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Nos. 1, 2, 3, 6 by courtesy of the Review of Resiews No. 3 copyright by American Press Assn.; No. 6 copyrighted by Davis & Sanford, N. Y. 1. JOAN FISKE.


4. BRET HARTE. 6. SAMUEL L. CLEMENS (“Mark Twain ").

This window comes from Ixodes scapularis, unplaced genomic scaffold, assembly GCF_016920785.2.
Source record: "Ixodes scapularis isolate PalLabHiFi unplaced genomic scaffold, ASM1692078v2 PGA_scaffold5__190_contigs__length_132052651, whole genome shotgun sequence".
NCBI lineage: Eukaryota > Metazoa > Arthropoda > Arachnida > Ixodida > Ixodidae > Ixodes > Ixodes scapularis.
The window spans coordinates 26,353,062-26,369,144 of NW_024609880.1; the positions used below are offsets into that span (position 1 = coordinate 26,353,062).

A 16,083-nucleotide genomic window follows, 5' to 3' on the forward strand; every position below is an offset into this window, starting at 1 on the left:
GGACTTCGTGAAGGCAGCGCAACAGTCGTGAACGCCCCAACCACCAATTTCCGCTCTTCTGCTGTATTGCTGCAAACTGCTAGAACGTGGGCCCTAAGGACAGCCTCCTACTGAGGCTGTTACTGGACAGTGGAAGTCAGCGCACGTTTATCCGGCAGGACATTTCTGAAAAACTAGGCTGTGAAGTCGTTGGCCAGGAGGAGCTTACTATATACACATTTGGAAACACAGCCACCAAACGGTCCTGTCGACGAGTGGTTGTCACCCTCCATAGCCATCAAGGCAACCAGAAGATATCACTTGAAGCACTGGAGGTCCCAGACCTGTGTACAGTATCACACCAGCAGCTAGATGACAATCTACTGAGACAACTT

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his chief characters are often Ameri- money and in reputation, the advance cans sojourning abroad. It was al- made in technique during the last most inevitable that our modern em- generation has been remarkable, and pbasis upon our local and National it has been confined to no one section life should have caused some writers of the country, as any compiler of a to reach out in the direction of the sectional anthology can testify. Pubexotic and the introspective. They are lishers know, through the reports of exceptions that prove the rule, though their readers, that one of their chief the rule scarcely needs the proof they difficulties lies in the fact that now-aafford. The spread of our newspapers days comparatively few manuscripts and the greater interest taken by them are really bad, and that a formidable in literature, the rise of the cheap number fairly good — good magazine, the widely diffused move- enough at least to demand considerament for the creation and support of tion. But with all this improvement a native drama, the partial success of in style, with the equally remarkable the efforts for better laws of copy- spread of literary ambition through right, the addition of English and all classes and all parts of the country, American literature to the school the number of contributors to creative curriculum, and the great prevalence literature of high merit and presumpof the public school system — these tive permanence does not seem to be and similar phenomena may fairly be embarrassingly large. It is not sursaid to have necessitated, not only the prising that when the tidal wave of liberation and expansion of our